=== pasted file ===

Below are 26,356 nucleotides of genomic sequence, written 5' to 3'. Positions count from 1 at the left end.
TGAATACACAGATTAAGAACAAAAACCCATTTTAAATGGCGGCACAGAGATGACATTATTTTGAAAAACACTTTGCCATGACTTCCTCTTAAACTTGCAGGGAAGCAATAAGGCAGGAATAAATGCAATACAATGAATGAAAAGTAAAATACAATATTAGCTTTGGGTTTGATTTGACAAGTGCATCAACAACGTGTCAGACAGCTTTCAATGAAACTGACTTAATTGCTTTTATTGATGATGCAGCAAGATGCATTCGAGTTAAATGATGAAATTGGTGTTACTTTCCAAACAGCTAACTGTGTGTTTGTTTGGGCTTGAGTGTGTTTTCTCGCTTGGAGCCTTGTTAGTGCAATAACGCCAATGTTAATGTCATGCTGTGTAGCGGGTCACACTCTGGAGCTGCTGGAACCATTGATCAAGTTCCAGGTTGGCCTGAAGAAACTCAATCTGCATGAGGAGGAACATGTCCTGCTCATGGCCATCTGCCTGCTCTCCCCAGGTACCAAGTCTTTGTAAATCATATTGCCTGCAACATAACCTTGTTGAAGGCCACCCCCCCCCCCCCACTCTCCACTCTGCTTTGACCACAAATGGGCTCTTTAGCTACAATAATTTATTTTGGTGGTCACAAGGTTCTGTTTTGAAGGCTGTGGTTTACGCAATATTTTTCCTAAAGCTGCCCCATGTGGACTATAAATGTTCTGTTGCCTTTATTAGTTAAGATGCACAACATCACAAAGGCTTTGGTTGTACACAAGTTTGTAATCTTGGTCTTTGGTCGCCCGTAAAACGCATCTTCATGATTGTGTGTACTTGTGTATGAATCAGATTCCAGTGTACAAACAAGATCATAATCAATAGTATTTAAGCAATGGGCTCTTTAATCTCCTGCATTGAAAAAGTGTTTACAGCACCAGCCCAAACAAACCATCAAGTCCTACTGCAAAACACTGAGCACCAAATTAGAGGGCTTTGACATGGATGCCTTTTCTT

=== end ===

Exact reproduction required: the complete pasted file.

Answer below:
Below are 26,356 nucleotides of genomic sequence, written 5' to 3'. Positions count from 1 at the left end.
TGAATACACAGATTAAGAACAAAAACCCATTTTAAATGGCGGCACAGAGATGACATTATTTTGAAAAACACTTTGCCATGACTTCCTCTTAAACTTGCAGGGAAGCAATAAGGCAGGAATAAATGCAATACAATGAATGAAAAGTAAAATACAATATTAGCTTTGGGTTTGATTTGACAAGTGCATCAACAACGTGTCAGACAGCTTTCAATGAAACTGACTTAATTGCTTTTATTGATGATGCAGCAAGATGCATTCGAGTTAAATGATGAAATTGGTGTTACTTTCCAAACAGCTAACTGTGTGTTTGTTTGGGCTTGAGTGTGTTTTCTCGCTTGGAGCCTTGTTAGTGCAATAACGCCAATGTTAATGTCATGCTGTGTAGCGGGTCACACTCTGGAGCTGCTGGAACCATTGATCAAGTTCCAGGTTGGCCTGAAGAAACTCAATCTGCATGAGGAGGAACATGTCCTGCTCATGGCCATCTGCCTGCTCTCCCCAGGTACCAAGTCTTTGTAAATCATATTGCCTGCAACATAACCTTGTTGAAGGCCACCCCCCCCCCCCCACTCTCCACTCTGCTTTGACCACAAATGGGCTCTTTAGCTACAATAATTTATTTTGGTGGTCACAAGGTTCTGTTTTGAAGGCTGTGGTTTACGCAATATTTTTCCTAAAGCTGCCCCATGTGGACTATAAATGTTCTGTTGCCTTTATTAGTTAAGATGCACAACATCACAAAGGCTTTGGTTGTACACAAGTTTGTAATCTTGGTCTTTGGTCGCCCGTAAAACGCATCTTCATGATTGTGTGTACTTGTGTATGAATCAGATTCCAGTGTACAAACAAGATCATAATCAATAGTATTTAAGCAATGGGCTCTTTAATCTCCTGCATTGAAAAAGTGTTTACAGCACCAGCCCAAACAAACCATCAAGTCCTACTGCAAAACACTGAGCACCAAATTAGAGGGCTTTGACATGGATGCCTTTTCTT